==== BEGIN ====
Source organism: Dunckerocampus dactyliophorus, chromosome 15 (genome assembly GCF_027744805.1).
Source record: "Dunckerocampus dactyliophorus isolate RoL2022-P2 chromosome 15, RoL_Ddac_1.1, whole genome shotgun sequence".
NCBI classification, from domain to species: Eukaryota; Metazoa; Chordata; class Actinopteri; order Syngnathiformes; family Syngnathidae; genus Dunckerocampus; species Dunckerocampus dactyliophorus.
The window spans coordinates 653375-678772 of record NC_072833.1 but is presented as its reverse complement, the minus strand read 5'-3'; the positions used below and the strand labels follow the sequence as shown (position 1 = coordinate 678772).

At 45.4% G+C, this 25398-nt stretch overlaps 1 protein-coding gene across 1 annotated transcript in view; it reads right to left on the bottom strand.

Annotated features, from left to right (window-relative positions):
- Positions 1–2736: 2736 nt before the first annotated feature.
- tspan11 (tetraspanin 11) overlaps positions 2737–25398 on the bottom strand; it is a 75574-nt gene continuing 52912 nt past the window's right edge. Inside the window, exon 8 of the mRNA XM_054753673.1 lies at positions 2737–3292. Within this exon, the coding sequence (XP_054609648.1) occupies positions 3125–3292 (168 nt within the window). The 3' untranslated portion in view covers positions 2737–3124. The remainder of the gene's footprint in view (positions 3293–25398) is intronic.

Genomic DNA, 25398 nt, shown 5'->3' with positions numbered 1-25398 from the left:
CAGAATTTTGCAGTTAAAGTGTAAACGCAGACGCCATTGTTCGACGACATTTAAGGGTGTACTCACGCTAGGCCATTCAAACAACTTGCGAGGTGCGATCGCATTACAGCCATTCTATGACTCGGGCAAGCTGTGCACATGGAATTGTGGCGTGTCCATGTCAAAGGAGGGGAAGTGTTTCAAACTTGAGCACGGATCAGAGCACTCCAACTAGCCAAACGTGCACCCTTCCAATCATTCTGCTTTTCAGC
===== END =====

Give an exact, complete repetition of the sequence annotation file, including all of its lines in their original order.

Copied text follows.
Source organism: Dunckerocampus dactyliophorus, chromosome 15 (genome assembly GCF_027744805.1).
Source record: "Dunckerocampus dactyliophorus isolate RoL2022-P2 chromosome 15, RoL_Ddac_1.1, whole genome shotgun sequence".
NCBI classification, from domain to species: Eukaryota; Metazoa; Chordata; class Actinopteri; order Syngnathiformes; family Syngnathidae; genus Dunckerocampus; species Dunckerocampus dactyliophorus.
The window spans coordinates 653375-678772 of record NC_072833.1 but is presented as its reverse complement, the minus strand read 5'-3'; the positions used below and the strand labels follow the sequence as shown (position 1 = coordinate 678772).

At 45.4% G+C, this 25398-nt stretch overlaps 1 protein-coding gene across 1 annotated transcript in view; it reads right to left on the bottom strand.

Annotated features, from left to right (window-relative positions):
- Positions 1–2736: 2736 nt before the first annotated feature.
- tspan11 (tetraspanin 11) overlaps positions 2737–25398 on the bottom strand; it is a 75574-nt gene continuing 52912 nt past the window's right edge. Inside the window, exon 8 of the mRNA XM_054753673.1 lies at positions 2737–3292. Within this exon, the coding sequence (XP_054609648.1) occupies positions 3125–3292 (168 nt within the window). The 3' untranslated portion in view covers positions 2737–3124. The remainder of the gene's footprint in view (positions 3293–25398) is intronic.

Genomic DNA, 25398 nt, shown 5'->3' with positions numbered 1-25398 from the left:
CAGAATTTTGCAGTTAAAGTGTAAACGCAGACGCCATTGTTCGACGACATTTAAGGGTGTACTCACGCTAGGCCATTCAAACAACTTGCGAGGTGCGATCGCATTACAGCCATTCTATGACTCGGGCAAGCTGTGCACATGGAATTGTGGCGTGTCCATGTCAAAGGAGGGGAAGTGTTTCAAACTTGAGCACGGATCAGAGCACTCCAACTAGCCAAACGTGCACCCTTCCAATCATTCTGCTTTTCAGC